Generating ideas, connections, and action

Blind Spots (Part 3)

At Creating Space, Elissa Perry shared a framework on White Supremacy Culture from Tema Okun and Kenneth Jones as she invited us to reflect on the ways in which this culture shows up in our organizations. Since then, I have been thinking about how these characteristics are often the default in our leadership development practice as well. Today, I wanted to discuss the remaining characteristics which fall into two areas: how we value what we do, and how we address power and conflict.

I  think about the question of what we value when involved in evaluating leadership development programs.  Okun and Jones describe two related characteristics of the values of White Supremacy, “Progress is More, Bigger” and “Quantity over Quality.”  Many people currently served by formal leadership programs are situated within non-profit organizations where more and bigger too often define success. A bigger organization, serving more people may be a poor proxy for contributing to social justice or equity.  Gold standard organizations may suffer from many of the characteristics of white supremacy described in earlier posts, like paternalism or individualism. By incorporating a frame of systemic racism and equity into leadership curriculum, programs can help participants to bring a different evaluative lens, one that focuses more on whether people closest to the problems being addressed are well represented in the leadership of the organization or how power is shared within the organization as more central questions than how much money an organization has raised or how many people served.  The site Racial Equity Tools is a great resource for bringing a race conscious lens to leadership work.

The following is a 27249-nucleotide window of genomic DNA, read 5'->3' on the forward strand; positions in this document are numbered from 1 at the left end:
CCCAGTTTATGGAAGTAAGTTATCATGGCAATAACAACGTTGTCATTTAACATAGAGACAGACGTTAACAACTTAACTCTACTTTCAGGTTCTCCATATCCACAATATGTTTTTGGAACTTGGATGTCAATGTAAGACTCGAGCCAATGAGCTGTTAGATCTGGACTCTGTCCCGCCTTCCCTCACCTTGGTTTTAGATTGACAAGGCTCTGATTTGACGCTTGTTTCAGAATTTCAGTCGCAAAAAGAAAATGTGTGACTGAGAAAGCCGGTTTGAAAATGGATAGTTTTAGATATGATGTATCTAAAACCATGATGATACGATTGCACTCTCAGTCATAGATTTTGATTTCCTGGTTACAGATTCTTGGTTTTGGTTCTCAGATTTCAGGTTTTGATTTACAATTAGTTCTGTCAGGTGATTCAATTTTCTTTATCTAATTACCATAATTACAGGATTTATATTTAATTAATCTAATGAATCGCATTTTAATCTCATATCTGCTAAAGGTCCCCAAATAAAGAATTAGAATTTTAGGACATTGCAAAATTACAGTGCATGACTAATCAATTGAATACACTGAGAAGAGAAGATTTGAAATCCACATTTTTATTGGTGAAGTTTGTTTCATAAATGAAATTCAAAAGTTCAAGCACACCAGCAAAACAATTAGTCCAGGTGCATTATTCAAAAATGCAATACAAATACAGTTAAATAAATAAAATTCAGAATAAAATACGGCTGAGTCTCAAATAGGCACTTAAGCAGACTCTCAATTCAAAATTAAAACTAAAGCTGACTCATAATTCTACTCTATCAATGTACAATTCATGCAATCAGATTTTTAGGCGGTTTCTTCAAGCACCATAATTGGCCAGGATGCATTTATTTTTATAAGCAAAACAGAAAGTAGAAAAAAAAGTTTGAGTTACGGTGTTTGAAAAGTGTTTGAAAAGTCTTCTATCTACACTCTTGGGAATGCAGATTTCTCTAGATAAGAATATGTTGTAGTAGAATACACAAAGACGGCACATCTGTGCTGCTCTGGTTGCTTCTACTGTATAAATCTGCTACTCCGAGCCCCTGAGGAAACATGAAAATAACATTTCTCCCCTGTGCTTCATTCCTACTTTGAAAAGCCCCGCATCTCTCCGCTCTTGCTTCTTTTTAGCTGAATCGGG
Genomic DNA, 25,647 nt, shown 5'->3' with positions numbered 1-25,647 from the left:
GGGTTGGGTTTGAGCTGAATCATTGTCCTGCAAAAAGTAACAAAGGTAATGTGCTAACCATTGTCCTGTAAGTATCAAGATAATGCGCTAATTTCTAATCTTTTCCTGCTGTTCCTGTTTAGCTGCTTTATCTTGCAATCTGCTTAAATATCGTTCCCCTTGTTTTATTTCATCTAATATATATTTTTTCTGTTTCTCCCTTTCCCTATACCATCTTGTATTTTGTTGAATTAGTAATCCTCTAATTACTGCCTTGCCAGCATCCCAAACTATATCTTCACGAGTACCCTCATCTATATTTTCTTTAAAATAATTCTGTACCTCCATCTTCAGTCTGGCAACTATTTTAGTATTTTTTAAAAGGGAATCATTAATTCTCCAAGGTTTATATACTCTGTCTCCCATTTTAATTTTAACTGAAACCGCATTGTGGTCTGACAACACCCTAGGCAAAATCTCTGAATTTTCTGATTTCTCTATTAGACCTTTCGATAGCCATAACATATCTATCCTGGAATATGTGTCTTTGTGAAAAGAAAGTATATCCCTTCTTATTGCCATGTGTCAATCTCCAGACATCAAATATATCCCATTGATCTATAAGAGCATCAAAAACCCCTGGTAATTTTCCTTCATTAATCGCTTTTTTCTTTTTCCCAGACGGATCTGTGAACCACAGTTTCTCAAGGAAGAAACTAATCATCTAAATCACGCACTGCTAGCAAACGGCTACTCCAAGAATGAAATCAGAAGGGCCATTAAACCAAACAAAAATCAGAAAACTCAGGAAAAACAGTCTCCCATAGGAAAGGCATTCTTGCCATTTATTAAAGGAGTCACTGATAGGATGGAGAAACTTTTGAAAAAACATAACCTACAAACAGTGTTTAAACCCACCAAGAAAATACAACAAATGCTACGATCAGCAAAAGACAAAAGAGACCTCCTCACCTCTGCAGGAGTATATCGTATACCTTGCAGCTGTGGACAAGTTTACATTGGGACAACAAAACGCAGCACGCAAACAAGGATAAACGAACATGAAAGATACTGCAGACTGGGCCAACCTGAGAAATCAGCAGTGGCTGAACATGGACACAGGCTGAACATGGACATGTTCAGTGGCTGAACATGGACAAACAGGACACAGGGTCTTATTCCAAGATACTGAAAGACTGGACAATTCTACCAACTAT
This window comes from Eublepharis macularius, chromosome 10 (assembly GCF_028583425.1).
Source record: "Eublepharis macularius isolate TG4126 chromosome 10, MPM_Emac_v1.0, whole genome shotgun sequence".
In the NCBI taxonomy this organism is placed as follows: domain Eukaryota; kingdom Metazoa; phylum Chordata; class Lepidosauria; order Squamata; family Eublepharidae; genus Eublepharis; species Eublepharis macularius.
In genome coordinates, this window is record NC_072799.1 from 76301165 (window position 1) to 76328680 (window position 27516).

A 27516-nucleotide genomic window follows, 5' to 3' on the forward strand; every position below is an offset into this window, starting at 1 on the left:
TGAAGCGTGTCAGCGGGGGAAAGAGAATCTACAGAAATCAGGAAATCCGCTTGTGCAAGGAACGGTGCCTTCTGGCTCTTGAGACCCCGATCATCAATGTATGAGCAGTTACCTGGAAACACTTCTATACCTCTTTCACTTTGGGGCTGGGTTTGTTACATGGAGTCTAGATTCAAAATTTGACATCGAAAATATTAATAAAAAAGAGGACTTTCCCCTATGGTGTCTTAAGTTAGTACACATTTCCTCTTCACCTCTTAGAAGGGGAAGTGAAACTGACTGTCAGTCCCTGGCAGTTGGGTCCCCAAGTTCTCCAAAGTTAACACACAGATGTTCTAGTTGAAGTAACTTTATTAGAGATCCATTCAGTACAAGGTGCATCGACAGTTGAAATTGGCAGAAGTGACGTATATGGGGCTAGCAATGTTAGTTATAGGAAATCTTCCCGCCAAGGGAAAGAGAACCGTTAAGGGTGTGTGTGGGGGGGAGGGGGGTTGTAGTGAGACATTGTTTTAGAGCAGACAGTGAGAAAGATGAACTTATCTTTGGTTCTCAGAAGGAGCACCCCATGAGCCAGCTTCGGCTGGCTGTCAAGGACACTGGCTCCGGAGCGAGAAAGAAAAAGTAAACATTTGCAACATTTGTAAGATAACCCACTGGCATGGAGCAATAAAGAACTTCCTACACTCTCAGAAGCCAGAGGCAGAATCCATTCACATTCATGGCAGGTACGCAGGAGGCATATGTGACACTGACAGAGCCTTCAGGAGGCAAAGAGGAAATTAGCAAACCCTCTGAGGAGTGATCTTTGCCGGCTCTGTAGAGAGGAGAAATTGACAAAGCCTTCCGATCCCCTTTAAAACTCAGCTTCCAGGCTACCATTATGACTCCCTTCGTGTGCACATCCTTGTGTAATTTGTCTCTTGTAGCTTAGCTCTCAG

As we challenge the individual bias in mainstream ideas about leadership, and look more at how people lead and learn together, we understand that the quality of relationships is the secret sauce of how people work together to achieve common goals. In evaluating leadership programs a focus on quantity (the number of individuals served who believe they are better leaders) can miss the real story about the quality of trust relationships that have formed among participants, and a valuing of relationships that translates into the kinds of things people are accomplishing by working more successfully with others. The good news is that leadership evaluators are now asking new questions like, “How can we evaluate trust?”

 

The last characteristic I wanted to raise is “power hoarding’ and how it is reinforced by, ‘defensiveness’, ‘right to comfort’ and ‘fear of open conflict’.  As mentioned, individualism has permeated our thinking about leadership, causing us to focus a hierarchical model of a ‘leader’ who exercises leadership over, often believing that they, as leader, know best. This model implies power over others rather than leading with others. Leadership programs may promote a more relational and collectivist model of leadership as part of their program, and yet assume they know what is best, based on best practices, research or their own experiences. While an analysis of broader experience has value, there are also opportunities to co-create the programs with input from participants, source the experience of participants as contributors to peer learning and draw participants into experimenting alongside staff to learn together about the supports that are most useful.